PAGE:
‘The basic assumptions as regards the nature and requirements of a capital city’ identity, modernization and urban form at Mafikeng’s margins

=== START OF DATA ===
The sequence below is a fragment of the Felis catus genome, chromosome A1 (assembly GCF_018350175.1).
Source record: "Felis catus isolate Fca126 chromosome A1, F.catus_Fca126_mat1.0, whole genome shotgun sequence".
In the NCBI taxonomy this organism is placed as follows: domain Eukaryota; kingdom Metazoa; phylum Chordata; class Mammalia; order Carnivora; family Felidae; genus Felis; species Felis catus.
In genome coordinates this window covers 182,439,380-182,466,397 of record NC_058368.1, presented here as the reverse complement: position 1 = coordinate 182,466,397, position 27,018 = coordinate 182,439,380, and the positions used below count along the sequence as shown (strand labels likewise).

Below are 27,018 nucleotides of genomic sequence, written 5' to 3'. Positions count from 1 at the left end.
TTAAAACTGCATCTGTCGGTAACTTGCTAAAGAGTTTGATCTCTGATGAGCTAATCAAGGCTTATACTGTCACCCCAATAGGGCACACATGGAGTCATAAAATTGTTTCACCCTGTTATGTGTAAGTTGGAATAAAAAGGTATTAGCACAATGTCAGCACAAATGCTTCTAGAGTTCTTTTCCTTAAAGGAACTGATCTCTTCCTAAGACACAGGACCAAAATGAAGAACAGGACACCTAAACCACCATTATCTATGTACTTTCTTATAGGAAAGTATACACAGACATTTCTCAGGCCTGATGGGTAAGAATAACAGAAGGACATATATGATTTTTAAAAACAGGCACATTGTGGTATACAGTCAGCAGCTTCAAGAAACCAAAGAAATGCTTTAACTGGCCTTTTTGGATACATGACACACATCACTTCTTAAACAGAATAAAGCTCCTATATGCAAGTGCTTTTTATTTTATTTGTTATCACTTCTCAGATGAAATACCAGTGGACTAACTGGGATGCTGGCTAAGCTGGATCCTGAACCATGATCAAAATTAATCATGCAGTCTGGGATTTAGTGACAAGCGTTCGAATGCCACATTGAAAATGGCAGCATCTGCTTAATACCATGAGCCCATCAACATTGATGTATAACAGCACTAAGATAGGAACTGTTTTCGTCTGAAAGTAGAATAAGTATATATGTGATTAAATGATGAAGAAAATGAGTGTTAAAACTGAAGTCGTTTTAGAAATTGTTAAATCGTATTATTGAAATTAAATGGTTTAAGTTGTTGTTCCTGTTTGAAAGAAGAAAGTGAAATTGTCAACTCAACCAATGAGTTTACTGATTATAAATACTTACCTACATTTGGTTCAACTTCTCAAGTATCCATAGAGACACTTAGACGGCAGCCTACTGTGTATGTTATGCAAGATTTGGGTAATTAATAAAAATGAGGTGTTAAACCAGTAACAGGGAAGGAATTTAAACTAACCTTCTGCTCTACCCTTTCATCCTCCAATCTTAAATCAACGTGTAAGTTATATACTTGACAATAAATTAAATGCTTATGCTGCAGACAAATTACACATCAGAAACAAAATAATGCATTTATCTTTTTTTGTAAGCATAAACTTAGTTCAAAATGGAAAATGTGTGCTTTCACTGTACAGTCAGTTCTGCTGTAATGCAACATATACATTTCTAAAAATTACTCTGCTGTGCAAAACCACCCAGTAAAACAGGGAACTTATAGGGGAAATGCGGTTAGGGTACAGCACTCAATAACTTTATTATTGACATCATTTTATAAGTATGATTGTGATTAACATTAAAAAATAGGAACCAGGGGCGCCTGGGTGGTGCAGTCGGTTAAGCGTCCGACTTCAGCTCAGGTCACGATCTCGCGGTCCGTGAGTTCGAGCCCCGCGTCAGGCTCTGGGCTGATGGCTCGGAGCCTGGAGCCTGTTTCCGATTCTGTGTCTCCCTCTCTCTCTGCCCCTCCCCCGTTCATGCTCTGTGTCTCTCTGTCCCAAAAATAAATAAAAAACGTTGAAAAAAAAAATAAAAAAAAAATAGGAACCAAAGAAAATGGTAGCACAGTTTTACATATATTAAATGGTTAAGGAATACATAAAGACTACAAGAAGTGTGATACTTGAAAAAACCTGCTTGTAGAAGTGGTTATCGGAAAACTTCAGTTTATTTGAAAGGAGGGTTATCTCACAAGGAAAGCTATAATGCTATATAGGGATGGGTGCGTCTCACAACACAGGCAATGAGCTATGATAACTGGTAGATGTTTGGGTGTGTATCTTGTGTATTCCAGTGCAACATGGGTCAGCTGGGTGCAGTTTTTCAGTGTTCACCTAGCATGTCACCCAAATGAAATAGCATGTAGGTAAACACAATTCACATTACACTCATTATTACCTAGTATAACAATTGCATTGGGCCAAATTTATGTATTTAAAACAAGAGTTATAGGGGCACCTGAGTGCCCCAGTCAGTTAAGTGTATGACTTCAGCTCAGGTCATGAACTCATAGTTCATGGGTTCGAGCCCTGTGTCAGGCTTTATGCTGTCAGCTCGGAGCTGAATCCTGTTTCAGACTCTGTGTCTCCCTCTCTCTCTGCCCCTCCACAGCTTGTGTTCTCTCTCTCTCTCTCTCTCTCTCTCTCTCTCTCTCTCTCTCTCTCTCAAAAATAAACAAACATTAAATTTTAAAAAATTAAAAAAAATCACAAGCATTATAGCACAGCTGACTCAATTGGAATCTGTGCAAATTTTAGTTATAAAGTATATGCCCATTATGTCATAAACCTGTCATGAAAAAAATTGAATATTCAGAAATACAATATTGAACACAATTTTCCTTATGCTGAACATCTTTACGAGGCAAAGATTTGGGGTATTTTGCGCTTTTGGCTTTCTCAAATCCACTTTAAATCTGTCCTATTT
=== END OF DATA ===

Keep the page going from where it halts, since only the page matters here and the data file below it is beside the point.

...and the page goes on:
With their acute spatial dislocation and racial polarization, South African cities have always offered a great deal of interest for the specialist and non‐specialist alike. Arguably, however, this racial ‘uniqueness’ has in fact burdened and restricted analysis of these cities. Alternative insights are needed to fill out the wider picture of urban diversity in South Africa, particularly variants of the apartheid city within the neglected bantustan periphery. For almost twenty years Mmabatho was the capital of the nominally independent bantustan, Bophuthatswana. This capital was distinctive for being both newly planned and, as the regime intended, also an affirmation of ethnic identity. The article therefore argues that in accounting for Mmabatho’s urban form and its landscape of exclusion and inequality, the competing motivations underpinning its creation should be assessed. The two major motivations involved the planned modernism by consultants and the drive for modernization by the regime itself. Both favored ‘top‐down’ practices centered upon adapting the specificity of Tswana culture to the apparent universalism implicit to modernization. The cultural and political motives of the regime, coupled with the aesthetic functions defined by the architects and planners, reflected the ambiguities implicit in modernizing the urban landscape. Bophuthatswana’s experience can provide powerful insights into the contradictions of the apartheid project itself; a project which celebrated ethnicity and culture, yet, at the same time, insisted upon modernizing the less developed (and by implication racially and developmentally inferior) bantustan periphery. Bophuthatswana’s ‘nation‐building’ therefore failed to transcend the universalism implicit in modernist practices. This failure was most visible in the developmental bias towards Mmabatho and the conspicuous inequality between this city and its peri‐urban environs. The efforts to create enabling strategies and more democratic planning approaches could perhaps benefit from reflecting upon such ambiguity.